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Discourses on Satire & Epic Poetry
John Dryden

Page 1 of 296

 

This etext was prepared by David Price, email ccx074@coventry.ac.uk
from the 1888 Cassell & Company edition. 

DISCOURSES ON SATIRE AND ON EPIC POETRY 

by John Dryden 

INTRODUCTION. 

Dryden's discourses upon Satire and Epic Poetry belong to the latter
years of his life, and represent maturer thought than is to be found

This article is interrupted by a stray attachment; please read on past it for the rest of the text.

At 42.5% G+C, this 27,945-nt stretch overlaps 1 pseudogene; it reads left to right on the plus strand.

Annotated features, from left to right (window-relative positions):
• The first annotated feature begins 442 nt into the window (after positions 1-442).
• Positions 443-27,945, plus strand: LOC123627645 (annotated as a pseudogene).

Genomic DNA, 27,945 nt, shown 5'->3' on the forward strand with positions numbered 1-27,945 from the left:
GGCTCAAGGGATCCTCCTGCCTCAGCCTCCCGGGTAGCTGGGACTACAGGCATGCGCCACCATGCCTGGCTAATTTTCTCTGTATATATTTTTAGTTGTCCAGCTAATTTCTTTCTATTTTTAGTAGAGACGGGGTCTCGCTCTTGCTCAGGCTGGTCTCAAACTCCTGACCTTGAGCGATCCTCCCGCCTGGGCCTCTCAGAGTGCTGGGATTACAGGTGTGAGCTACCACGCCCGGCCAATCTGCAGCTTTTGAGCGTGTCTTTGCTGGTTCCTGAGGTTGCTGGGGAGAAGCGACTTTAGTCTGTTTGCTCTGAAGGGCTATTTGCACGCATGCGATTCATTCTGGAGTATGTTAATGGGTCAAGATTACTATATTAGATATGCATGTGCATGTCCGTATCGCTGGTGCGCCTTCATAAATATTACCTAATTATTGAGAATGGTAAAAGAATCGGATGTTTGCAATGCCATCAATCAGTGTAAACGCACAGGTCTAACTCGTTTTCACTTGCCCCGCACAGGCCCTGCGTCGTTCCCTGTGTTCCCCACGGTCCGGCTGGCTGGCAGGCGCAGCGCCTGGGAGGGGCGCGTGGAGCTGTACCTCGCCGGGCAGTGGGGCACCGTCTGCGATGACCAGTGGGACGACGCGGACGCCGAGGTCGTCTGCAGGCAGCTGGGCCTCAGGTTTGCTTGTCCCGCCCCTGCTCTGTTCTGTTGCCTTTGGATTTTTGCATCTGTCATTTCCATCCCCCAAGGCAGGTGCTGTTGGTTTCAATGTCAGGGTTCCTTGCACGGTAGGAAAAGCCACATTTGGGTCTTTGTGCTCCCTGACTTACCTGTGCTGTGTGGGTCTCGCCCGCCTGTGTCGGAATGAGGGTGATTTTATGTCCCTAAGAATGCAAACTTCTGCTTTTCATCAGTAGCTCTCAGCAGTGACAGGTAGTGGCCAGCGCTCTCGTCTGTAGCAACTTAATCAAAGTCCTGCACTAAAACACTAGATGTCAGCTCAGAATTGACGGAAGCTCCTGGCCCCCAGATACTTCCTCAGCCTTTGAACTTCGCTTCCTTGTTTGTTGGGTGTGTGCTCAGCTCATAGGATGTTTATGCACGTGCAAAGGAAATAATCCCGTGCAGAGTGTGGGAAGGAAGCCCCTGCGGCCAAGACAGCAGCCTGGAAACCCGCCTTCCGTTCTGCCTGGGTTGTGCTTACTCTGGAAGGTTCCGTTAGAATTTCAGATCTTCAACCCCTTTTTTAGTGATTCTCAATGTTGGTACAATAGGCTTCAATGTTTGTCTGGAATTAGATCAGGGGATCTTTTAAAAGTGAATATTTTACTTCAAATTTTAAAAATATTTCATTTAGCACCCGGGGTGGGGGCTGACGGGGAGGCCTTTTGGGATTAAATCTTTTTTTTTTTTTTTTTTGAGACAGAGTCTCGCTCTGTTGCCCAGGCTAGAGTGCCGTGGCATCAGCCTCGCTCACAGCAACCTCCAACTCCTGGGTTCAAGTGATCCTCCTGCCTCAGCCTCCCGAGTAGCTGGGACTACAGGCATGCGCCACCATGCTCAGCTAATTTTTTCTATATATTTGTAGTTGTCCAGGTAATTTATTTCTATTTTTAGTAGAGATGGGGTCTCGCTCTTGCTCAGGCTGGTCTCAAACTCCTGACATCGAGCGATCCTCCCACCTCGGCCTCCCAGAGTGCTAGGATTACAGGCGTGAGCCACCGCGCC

in his "Essay of Dramatic Poesie." That essay, published in 1667,
draws its chief interest from the time when it was written.  A Dutch
fleet was at the mouth of the Thames.  Dryden represents himself
taking a boat down the river with three friends, one of them his
brother-in-law Sir Robert Howard, another Sir Charles Sedley, and
another Charles Sackville Lord Buckhurst to whom, as Earl of Dorset,
the "Discourse of Satire" is inscribed.  They go down the river to

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